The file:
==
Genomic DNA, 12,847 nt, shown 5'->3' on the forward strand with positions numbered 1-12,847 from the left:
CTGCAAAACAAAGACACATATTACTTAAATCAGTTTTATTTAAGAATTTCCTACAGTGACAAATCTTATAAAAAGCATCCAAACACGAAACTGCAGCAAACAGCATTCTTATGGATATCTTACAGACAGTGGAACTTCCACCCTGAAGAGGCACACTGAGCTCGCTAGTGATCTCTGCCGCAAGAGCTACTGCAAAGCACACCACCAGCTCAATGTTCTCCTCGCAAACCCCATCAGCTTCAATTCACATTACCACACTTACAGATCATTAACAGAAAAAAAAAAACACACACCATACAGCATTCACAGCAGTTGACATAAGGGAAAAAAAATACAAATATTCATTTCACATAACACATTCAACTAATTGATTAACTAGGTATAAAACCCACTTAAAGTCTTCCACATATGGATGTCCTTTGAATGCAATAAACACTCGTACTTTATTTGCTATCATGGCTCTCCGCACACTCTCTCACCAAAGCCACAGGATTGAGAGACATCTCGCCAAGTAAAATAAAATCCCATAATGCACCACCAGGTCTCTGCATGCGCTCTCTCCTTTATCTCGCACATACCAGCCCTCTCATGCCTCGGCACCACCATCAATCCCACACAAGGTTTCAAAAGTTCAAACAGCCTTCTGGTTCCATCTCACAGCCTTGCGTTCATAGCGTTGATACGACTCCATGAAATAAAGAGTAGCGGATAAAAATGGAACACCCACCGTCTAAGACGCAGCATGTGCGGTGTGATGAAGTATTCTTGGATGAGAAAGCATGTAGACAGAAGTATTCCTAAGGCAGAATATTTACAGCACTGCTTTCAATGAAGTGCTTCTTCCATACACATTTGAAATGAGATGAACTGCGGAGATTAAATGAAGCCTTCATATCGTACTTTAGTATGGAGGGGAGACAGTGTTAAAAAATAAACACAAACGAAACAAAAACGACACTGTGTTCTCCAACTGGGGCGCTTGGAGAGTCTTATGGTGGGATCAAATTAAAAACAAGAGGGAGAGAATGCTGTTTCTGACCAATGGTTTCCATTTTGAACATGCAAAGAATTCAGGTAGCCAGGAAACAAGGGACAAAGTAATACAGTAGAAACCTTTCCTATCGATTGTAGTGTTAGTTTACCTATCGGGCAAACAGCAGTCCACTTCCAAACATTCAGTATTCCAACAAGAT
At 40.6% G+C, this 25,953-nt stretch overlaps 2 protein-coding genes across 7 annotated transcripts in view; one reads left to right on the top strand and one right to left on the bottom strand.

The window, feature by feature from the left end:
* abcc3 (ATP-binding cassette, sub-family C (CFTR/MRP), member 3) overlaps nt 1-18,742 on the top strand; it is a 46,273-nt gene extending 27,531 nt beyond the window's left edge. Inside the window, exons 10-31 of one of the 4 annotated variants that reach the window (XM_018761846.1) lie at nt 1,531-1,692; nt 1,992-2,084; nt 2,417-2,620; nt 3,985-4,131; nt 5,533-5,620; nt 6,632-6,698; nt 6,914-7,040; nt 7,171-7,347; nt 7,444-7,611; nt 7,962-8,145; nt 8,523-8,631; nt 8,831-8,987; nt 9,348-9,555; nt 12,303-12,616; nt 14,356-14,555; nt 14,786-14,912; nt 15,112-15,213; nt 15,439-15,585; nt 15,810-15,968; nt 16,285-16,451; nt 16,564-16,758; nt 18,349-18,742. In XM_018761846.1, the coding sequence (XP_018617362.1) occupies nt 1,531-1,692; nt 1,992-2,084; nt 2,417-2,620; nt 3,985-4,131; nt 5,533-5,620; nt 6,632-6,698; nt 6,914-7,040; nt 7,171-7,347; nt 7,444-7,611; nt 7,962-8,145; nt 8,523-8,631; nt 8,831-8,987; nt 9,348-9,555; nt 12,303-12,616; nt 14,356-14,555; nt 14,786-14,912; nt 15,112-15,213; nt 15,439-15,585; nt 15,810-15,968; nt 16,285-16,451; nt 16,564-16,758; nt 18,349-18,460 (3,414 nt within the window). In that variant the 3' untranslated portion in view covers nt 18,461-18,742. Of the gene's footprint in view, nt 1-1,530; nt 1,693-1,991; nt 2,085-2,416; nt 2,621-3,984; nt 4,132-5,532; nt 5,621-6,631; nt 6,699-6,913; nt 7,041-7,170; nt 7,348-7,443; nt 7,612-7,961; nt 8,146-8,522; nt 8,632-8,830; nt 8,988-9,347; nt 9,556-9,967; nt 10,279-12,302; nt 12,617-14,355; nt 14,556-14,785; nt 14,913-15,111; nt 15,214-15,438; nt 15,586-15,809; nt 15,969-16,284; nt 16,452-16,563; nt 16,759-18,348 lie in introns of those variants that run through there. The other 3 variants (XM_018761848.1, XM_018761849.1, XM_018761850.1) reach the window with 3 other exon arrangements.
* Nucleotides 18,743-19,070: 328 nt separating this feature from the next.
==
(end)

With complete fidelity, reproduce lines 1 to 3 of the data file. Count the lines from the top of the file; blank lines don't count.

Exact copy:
Genomic DNA, 12,847 nt, shown 5'->3' on the forward strand with positions numbered 1-12,847 from the left:
CTGCAAAACAAAGACACATATTACTTAAATCAGTTTTATTTAAGAATTTCCTACAGTGACAAATCTTATAAAAAGCATCCAAACACGAAACTGCAGCAAACAGCATTCTTATGGATATCTTACAGACAGTGGAACTTCCACCCTGAAGAGGCACACTGAGCTCGCTAGTGATCTCTGCCGCAAGAGCTACTGCAAAGCACACCACCAGCTCAATGTTCTCCTCGCAAACCCCATCAGCTTCAATTCACATTACCACACTTACAGATCATTAACAGAAAAAAAAAAACACACACCATACAGCATTCACAGCAGTTGACATAAGGGAAAAAAAATACAAATATTCATTTCACATAACACATTCAACTAATTGATTAACTAGGTATAAAACCCACTTAAAGTCTTCCACATATGGATGTCCTTTGAATGCAATAAACACTCGTACTTTATTTGCTATCATGGCTCTCCGCACACTCTCTCACCAAAGCCACAGGATTGAGAGACATCTCGCCAAGTAAAATAAAATCCCATAATGCACCACCAGGTCTCTGCATGCGCTCTCTCCTTTATCTCGCACATACCAGCCCTCTCATGCCTCGGCACCACCATCAATCCCACACAAGGTTTCAAAAGTTCAAACAGCCTTCTGGTTCCATCTCACAGCCTTGCGTTCATAGCGTTGATACGACTCCATGAAATAAAGAGTAGCGGATAAAAATGGAACACCCACCGTCTAAGACGCAGCATGTGCGGTGTGATGAAGTATTCTTGGATGAGAAAGCATGTAGACAGAAGTATTCCTAAGGCAGAATATTTACAGCACTGCTTTCAATGAAGTGCTTCTTCCATACACATTTGAAATGAGATGAACTGCGGAGATTAAATGAAGCCTTCATATCGTACTTTAGTATGGAGGGGAGACAGTGTTAAAAAATAAACACAAACGAAACAAAAACGACACTGTGTTCTCCAACTGGGGCGCTTGGAGAGTCTTATGGTGGGATCAAATTAAAAACAAGAGGGAGAGAATGCTGTTTCTGACCAATGGTTTCCATTTTGAACATGCAAAGAATTCAGGTAGCCAGGAAACAAGGGACAAAGTAATACAGTAGAAACCTTTCCTATCGATTGTAGTGTTAGTTTACCTATCGGGCAAACAGCAGTCCACTTCCAAACATTCAGTATTCCAACAAGAT
At 40.6% G+C, this 25,953-nt stretch overlaps 2 protein-coding genes across 7 annotated transcripts in view; one reads left to right on the top strand and one right to left on the bottom strand.